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By Cathy Duchamp
Today fitness advocates in Baltimore are promoting ‘Healthy City Days’. The idea is to get city residents to exercise more and eat better food.
The campaign follows a study that reveals Baltimore is one of the least healthy communities in Maryland.
A report by the Baltimore Department of Health last May showed city residents fared worse than other parts of Maryland on 13 of 14 health indicators. This week’s “Healthy City Days” is designed to motivate people to take better care of themselves. It’s something Diane Henderson of Northeast Baltimore is already doing.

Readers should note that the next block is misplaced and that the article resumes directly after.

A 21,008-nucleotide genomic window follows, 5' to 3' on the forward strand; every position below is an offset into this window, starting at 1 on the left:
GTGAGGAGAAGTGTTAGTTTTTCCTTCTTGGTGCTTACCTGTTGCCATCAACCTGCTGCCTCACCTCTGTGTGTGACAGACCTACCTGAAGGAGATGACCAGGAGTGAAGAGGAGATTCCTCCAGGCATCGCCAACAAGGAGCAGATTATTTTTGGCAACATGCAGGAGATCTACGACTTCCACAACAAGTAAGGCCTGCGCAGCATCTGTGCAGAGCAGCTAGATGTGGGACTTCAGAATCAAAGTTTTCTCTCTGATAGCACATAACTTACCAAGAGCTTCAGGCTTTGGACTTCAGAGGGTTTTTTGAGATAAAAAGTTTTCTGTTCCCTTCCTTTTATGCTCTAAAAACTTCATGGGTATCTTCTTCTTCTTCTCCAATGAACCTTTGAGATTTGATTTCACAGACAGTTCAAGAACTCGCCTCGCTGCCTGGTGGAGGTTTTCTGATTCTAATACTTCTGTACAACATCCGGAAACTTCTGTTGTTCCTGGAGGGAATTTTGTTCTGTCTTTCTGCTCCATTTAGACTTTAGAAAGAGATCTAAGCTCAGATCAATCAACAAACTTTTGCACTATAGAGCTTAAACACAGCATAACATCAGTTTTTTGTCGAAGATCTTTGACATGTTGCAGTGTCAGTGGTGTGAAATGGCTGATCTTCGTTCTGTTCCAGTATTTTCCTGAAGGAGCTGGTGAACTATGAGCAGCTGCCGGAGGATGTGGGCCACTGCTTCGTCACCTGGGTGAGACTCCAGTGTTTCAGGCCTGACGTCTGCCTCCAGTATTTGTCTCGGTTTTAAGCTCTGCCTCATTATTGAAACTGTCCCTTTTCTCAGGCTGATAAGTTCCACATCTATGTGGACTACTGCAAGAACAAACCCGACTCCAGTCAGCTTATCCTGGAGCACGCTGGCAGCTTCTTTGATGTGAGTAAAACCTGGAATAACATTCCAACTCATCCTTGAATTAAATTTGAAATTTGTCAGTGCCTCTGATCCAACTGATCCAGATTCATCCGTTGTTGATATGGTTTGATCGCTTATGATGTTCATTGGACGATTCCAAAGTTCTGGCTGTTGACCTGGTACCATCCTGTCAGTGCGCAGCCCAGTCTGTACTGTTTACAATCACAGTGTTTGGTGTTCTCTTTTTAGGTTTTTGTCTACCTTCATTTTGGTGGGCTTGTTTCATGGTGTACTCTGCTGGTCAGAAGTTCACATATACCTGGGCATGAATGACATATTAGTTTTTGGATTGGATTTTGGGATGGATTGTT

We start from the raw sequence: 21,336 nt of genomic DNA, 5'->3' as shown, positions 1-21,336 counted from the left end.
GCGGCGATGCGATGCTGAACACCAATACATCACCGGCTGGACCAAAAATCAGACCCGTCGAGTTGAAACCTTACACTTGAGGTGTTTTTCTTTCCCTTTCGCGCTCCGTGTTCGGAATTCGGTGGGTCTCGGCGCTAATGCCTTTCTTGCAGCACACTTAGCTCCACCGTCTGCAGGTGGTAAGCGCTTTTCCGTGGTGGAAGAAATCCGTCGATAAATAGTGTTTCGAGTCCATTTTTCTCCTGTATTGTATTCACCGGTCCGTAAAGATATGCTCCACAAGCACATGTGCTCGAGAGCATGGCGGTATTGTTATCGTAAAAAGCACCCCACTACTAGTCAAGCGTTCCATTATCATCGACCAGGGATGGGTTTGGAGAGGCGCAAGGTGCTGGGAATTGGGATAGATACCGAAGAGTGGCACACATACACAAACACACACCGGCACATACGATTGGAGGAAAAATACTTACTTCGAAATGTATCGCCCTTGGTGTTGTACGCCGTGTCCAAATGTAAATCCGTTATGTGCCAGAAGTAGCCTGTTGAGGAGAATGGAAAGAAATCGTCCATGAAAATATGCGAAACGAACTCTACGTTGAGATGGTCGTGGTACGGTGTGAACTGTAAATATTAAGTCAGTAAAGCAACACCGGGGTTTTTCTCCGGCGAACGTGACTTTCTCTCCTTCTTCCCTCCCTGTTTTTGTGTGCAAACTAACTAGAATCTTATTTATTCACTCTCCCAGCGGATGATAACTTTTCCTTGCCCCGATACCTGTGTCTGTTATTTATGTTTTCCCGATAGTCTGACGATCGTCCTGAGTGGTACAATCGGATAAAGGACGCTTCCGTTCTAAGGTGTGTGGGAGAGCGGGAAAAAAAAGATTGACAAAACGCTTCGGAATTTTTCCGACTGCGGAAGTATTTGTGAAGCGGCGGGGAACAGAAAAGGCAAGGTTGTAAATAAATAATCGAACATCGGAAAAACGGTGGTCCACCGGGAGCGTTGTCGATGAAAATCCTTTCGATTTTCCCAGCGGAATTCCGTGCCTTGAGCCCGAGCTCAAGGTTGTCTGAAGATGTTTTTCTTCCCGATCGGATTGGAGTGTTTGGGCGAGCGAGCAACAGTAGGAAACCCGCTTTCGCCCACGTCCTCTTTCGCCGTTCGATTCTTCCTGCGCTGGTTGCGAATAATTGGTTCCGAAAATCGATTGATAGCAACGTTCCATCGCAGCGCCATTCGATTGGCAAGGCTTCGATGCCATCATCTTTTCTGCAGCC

"I come out here every night after I get off work, maybe sometimes go around once or twice and stop at the machines," says Henderson.
Henderson walks around Lake Montebello then uses the rowing and cycling machines the city installed here a few years back. At 47, Henderson wants to get ahead of the diabetes and high blood pressure she sees her friends dealing with.
"And I’m looking at it as though, before I get to that point, you can’t turn back, so why not just try to eat healthy and stay healthy before it gets to that point," she says.
Prevention is something health officials in Baltimore will preach at events across the city this week, which include free health screenings at neighborhood libraries.